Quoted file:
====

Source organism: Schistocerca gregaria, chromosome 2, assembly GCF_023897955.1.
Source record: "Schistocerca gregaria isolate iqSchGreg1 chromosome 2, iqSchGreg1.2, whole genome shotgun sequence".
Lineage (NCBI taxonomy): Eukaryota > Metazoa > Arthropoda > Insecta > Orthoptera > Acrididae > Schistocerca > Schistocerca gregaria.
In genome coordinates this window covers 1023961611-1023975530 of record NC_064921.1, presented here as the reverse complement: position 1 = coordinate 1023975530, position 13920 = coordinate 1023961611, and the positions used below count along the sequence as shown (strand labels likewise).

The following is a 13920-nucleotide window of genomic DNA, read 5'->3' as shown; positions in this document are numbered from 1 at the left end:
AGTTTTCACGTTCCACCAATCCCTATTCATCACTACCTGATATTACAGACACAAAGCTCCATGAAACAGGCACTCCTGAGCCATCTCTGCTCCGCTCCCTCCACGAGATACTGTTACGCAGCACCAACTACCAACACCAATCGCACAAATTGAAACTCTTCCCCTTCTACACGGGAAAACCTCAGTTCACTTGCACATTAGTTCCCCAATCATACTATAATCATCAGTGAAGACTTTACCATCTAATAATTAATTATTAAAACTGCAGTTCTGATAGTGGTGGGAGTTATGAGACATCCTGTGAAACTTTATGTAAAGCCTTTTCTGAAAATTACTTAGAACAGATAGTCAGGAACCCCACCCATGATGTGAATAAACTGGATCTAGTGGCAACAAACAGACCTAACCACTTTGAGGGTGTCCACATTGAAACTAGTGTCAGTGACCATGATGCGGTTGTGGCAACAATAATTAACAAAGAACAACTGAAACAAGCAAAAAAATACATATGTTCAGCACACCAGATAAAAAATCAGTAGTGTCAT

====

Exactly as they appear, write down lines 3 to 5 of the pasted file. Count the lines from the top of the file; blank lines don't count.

Lineage (NCBI taxonomy): Eukaryota > Metazoa > Arthropoda > Insecta > Orthoptera > Acrididae > Schistocerca > Schistocerca gregaria.
In genome coordinates this window covers 1023961611-1023975530 of record NC_064921.1, presented here as the reverse complement: position 1 = coordinate 1023975530, position 13920 = coordinate 1023961611, and the positions used below count along the sequence as shown (strand labels likewise).

The following is a 13920-nucleotide window of genomic DNA, read 5'->3' as shown; positions in this document are numbered from 1 at the left end: